Din & Daf: Conceptual Analysis of Halakha Through Case Study with Dr. Elana Stein Hain
תליוהו וזבין (בבא קמא סב.) Forced Transactions in Jewish Law
Should a transaction that has been coerced be considered valid by Jewish law? Should the law care about the internal feelings or misgivings of someone who is being forced into making a sale or giving a sacrifice or even giving a writ of divorce? Why or why not?
Available as a podcast or video shiur:
- בבא קמא סב.
אֲמַר לֵיהּ רַב אַדָּא בְּרֵיהּ דְּרַב אַוְיָא לְרַב אָשֵׁי: מָה בֵּין גַּזְלָן לְחַמְסָן? אֲמַר לֵיהּ: חַמְסָן – יָהֵיב דְּמֵי, גַּזְלָן – לָא יָהֵיב דְּמֵי.
Rav Adda, son of Rav Avya, said to Rav Ashi: Concerning two terms used to describe those who take another’s property against his will, a gazlan and a ḥamsan, what is the difference between them? Rav Ashi said to him: A ḥamsan gives money for what they take from its owner, albeit against the owner’s will, whereas a gazlan does not give money.
אֲמַר לֵיהּ: אִי יָהֵיב דְּמֵי – חַמְסָן קָרֵית לֵיהּ?! וְהָאָמַר רַב הוּנָא: תְּלוּהּ וְזַבֵּין – זְבִינֵיהּ זְבִינֵי! לָא קַשְׁיָא, הָא דְּאָמַר ״רוֹצֶה אֲנִי״, הָא דְּלָא אָמַר ״רוֹצֶה אֲנִי״.
Rav Adda said to him: If one gives money, do you still call them a ḥamsan? Doesn’t Rav Huna say: If one was strung up so that another could coerce them to sell a certain item, the sale is valid? Rav Ashi answered: This is not difficult: where the seller says, “I want to,” the buyer is not a ḥamsan, but where the seller does not say this, the buyer is still a ḥamsan despite having given money.
- ויקרא א:ג
אִם־עֹלָ֤ה קׇרְבָּנוֹ֙ מִן־הַבָּקָ֔ר זָכָ֥ר תָּמִ֖ים יַקְרִיבֶ֑נּוּ אֶל־פֶּ֜תַח אֹ֤הֶל מוֹעֵד֙ יַקְרִ֣יב אֹת֔וֹ לִרְצֹנ֖וֹ לִפְנֵ֥י ה’׃
If one’s offering is a burnt offering from the herd, one shall make their offering a male without blemish. One shall bring it to the entrance of the Tent of Meeting, for their acceptance before God.
- ספרא, ויקרא דבורא דנדבה, פרשה ג ט״ו
…”יקריב אותו” – מלמד שכופין אותו; יכול על כרחו? תלמוד לומר “לרצונו”. כיצד? כופין אותו עד שיאמר “רוצה אני!”
“One shall bring it” – teaches that we can coerce the person; possibly against their will? Therefore, the verse follows with “for their acceptance” (meaning here, “by their own will”). How so? We force the person until the person says, “I want to (offer this sacrifice).”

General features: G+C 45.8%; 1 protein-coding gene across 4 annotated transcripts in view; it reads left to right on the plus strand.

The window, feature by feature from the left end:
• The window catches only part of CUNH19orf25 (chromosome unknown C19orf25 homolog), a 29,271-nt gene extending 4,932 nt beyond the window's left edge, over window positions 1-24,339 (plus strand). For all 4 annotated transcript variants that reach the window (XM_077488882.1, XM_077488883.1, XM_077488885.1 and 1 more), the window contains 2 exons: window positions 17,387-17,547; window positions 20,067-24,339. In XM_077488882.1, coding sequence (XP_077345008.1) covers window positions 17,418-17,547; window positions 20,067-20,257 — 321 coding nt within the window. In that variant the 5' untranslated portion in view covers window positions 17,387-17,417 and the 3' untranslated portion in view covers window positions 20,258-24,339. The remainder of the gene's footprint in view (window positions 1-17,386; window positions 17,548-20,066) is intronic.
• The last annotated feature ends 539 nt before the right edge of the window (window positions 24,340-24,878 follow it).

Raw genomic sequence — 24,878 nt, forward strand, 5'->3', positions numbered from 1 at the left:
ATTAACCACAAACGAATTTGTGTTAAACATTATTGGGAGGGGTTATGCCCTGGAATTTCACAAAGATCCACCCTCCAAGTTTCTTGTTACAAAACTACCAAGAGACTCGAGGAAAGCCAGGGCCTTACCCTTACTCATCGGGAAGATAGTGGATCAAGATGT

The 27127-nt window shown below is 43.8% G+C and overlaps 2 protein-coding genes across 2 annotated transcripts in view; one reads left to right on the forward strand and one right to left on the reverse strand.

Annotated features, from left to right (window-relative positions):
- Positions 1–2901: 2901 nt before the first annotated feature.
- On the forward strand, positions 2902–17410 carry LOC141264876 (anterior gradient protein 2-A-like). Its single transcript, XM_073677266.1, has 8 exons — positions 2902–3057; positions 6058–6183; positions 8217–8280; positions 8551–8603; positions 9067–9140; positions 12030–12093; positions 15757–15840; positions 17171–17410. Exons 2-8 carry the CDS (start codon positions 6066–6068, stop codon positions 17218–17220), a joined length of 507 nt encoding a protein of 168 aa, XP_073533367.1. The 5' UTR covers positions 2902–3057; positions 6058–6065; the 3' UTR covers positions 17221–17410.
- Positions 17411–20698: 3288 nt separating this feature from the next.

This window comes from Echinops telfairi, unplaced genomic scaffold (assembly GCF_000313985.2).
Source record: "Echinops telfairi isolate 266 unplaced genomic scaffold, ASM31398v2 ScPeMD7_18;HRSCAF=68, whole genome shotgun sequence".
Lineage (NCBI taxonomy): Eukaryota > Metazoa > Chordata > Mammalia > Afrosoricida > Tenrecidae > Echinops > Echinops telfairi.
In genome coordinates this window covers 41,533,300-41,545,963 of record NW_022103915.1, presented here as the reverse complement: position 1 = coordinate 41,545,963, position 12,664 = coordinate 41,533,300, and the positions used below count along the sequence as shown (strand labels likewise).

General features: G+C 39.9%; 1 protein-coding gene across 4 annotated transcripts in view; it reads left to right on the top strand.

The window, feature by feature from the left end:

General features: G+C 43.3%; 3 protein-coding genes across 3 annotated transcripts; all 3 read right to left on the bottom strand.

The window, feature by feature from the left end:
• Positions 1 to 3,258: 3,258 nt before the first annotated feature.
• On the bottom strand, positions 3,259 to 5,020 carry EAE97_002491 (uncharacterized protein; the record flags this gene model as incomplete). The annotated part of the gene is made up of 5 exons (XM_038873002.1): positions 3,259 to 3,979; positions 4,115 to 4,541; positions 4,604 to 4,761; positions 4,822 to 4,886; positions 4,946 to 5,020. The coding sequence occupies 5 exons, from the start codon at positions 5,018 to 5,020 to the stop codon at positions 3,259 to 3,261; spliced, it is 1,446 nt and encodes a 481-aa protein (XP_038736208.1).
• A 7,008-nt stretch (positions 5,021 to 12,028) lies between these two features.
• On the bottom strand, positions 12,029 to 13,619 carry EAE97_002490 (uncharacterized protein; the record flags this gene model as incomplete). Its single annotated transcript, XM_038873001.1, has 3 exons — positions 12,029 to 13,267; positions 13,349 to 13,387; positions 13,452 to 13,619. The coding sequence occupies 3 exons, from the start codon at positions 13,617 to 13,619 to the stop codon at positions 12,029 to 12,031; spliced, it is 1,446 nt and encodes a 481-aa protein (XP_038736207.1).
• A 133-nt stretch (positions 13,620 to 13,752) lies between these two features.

- משנה ערכין ה:ו
חַיָּבֵי עֲרָכִים, מְמַשְׁכְּנִין אוֹתָן. חַיָּבֵי חַטָּאוֹת וַאֲשָׁמוֹת, אֵין מְמַשְׁכְּנִין אוֹתָן.
With regard to those obligated to pay valuations, the court repossesses their property to pay their debt to the Temple treasury. With regard to those obligated to bring sin offerings and guilt offerings, the court does not repossess their property.
(The חטאת that a nazir/nezira offers at the end of their nezirut is an exception to this rule, as it does not bring expiation, and the nazir/nezira may return to drinking wine without it.)
חַיָּבֵי עוֹלוֹת וּשְׁלָמִים, מְמַשְׁכְּנִין אוֹתָן
But with regard to those obligated to bring burnt offerings and peace offerings, the court repossesses their property.
(The עולה that a metzora gives is an exception to this rule, as the מצורע.ת needs to give this korban in order to become ritually pure.)
אַף עַל פִּי שֶׁאֵין מִתְכַּפֵּר לוֹ עַד שֶׁיִּתְרַצֶּה, שֶׁנֶּאֱמַר (ויקרא א), לִרְצוֹנוֹ, כּוֹפִין אוֹתוֹ עַד שֶׁיֹּאמַר, רוֹצֶה אָנִי.
Although does not achieve atonement until one brings the offering of their own volition, as it is stated: “One shall bring it to the entrance of the Tent of Meeting of their volition” (Leviticus 1:3), nevertheless the court coerces the person until they say: I want to do so.
וְכֵן אַתָּה אוֹמֵר בְּגִטֵּי נָשִׁים, כּוֹפִין אוֹתוֹ עַד שֶׁיֹּאמַר, רוֹצֶה אָנִי: